Banking customers are being “surprised” by unexpected fees for overdrafts, according to the Consumer Financial Protection Bureau (CFPB).
The bureau released a report just before Christmas highlighting persistent issues with unexpected overdraft and nonsufficient fund (NSF) fees faced by consumers, despite recent industry changes.
However, the American Bankers Association (ABA) has argued that the CFPB’s report ignores other factors, including clear disclosure of fees by the majority of banks and other surveys that have found high levels of customer satisfaction.
The CFPB’s ‘Making Ends Meet’ survey revealed that over a quarter of respondents had a household member charged overdraft or NSF fees in the past year, with only 22% anticipating their most recent overdraft. Many faced overdraft fees despite having access to cheaper credit alternatives, such as credit cards.
CFPB director Rohit Chopra emphasized the unexpected financial burden on families and what the bureau felt was a prevalence of fees even when affordable credit options were available. The report found that households frequently incurring these fees were more likely to struggle with financial obligations, with 81% reporting difficulty paying bills.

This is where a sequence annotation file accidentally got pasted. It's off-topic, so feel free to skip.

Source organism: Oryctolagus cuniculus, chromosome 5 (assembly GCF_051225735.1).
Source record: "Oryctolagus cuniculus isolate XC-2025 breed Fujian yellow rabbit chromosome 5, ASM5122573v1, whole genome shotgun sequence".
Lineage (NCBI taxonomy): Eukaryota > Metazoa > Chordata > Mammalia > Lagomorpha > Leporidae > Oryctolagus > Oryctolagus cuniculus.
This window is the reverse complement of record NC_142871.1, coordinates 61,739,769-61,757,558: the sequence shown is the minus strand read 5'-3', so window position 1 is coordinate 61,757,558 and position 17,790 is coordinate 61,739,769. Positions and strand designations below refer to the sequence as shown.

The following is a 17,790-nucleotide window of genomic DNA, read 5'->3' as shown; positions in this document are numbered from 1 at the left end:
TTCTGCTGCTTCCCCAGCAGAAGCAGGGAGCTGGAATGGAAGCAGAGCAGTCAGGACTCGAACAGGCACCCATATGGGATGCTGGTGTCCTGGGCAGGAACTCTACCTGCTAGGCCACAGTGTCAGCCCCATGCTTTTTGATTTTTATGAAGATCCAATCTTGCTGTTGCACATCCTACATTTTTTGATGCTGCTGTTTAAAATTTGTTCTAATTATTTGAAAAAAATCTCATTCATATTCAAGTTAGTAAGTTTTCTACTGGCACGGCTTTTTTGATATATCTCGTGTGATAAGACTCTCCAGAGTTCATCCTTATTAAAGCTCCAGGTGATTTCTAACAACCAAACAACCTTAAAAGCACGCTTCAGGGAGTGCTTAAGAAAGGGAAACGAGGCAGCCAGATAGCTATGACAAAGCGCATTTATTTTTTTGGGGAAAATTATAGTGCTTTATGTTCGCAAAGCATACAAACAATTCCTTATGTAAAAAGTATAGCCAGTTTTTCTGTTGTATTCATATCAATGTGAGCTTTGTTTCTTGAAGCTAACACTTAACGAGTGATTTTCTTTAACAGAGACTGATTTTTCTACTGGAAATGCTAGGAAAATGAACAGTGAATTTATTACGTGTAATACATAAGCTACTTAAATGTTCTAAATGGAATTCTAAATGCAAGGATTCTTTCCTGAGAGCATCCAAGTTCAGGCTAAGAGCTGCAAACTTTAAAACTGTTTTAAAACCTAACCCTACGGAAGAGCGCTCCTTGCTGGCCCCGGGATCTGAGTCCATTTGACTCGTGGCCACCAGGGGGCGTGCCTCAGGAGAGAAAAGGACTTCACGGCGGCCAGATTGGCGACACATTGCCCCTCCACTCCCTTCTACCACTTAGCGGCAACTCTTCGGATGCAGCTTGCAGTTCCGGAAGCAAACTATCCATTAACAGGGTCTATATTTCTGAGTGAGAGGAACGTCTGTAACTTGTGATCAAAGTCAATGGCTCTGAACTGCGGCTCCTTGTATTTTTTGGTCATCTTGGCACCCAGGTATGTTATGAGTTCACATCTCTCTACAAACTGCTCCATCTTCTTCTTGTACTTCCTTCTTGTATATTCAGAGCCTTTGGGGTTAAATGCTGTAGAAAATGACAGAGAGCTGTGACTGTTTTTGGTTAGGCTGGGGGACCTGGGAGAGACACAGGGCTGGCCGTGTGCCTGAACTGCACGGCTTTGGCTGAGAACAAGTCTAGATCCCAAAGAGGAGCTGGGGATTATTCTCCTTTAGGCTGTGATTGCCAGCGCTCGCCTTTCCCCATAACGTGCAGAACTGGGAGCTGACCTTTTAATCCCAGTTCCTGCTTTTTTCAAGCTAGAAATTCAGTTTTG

The bureau’s report found that 43% of consumers charged an overdraft fee were caught off guard, indicating a lack of transparency in fee expectations. The report also revealed that low-income households were disproportionately affected, with three times as many making less than $65,000 facing overdraft or NSF fees, compared to 10% of those with over $175,000 in income.
However, the ABA’s CEO Rob Nichols highlighted that the CFPB’s own report explained that overdraft fees and NSF fees had been eliminated by many large banks and credit unions.
In a statement reported by the ABA’s Banking Journal, Nichols said the CFPB’s survey should have explored the value that customers place on overdraft protection. He cited research published by the ABA and Morning Consult from October 2023 that showed 88% of bank customers “found their bank’s overdraft protection valuable”.